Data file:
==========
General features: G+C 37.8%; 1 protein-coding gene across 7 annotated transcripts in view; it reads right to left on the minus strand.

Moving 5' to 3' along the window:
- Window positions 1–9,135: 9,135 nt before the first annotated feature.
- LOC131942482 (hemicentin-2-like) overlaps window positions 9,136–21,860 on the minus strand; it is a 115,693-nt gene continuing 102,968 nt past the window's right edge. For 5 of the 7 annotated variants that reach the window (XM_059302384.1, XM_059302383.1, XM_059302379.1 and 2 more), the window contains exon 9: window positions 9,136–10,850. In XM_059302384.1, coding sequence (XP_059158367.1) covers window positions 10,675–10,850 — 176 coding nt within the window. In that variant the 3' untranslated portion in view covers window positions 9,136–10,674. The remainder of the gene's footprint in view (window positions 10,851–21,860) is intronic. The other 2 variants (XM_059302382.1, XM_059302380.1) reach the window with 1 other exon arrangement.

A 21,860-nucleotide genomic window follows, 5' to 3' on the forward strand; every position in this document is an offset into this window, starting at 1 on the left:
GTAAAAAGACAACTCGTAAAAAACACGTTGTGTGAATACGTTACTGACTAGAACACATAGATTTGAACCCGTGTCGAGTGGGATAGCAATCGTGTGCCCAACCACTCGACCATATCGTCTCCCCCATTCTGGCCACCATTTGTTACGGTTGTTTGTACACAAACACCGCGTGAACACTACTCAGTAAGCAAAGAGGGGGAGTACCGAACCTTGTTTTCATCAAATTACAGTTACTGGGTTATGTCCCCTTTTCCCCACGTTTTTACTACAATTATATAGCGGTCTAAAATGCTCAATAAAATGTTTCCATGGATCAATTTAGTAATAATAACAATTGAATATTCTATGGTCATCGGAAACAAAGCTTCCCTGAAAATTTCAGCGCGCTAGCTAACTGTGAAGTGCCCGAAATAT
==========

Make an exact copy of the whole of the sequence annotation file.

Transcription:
General features: G+C 37.8%; 1 protein-coding gene across 7 annotated transcripts in view; it reads right to left on the minus strand.

Moving 5' to 3' along the window:
- Window positions 1–9,135: 9,135 nt before the first annotated feature.
- LOC131942482 (hemicentin-2-like) overlaps window positions 9,136–21,860 on the minus strand; it is a 115,693-nt gene continuing 102,968 nt past the window's right edge. For 5 of the 7 annotated variants that reach the window (XM_059302384.1, XM_059302383.1, XM_059302379.1 and 2 more), the window contains exon 9: window positions 9,136–10,850. In XM_059302384.1, coding sequence (XP_059158367.1) covers window positions 10,675–10,850 — 176 coding nt within the window. In that variant the 3' untranslated portion in view covers window positions 9,136–10,674. The remainder of the gene's footprint in view (window positions 10,851–21,860) is intronic. The other 2 variants (XM_059302382.1, XM_059302380.1) reach the window with 1 other exon arrangement.

A 21,860-nucleotide genomic window follows, 5' to 3' on the forward strand; every position in this document is an offset into this window, starting at 1 on the left:
GTAAAAAGACAACTCGTAAAAAACACGTTGTGTGAATACGTTACTGACTAGAACACATAGATTTGAACCCGTGTCGAGTGGGATAGCAATCGTGTGCCCAACCACTCGACCATATCGTCTCCCCCATTCTGGCCACCATTTGTTACGGTTGTTTGTACACAAACACCGCGTGAACACTACTCAGTAAGCAAAGAGGGGGAGTACCGAACCTTGTTTTCATCAAATTACAGTTACTGGGTTATGTCCCCTTTTCCCCACGTTTTTACTACAATTATATAGCGGTCTAAAATGCTCAATAAAATGTTTCCATGGATCAATTTAGTAATAATAACAATTGAATATTCTATGGTCATCGGAAACAAAGCTTCCCTGAAAATTTCAGCGCGCTAGCTAACTGTGAAGTGCCCGAAATAT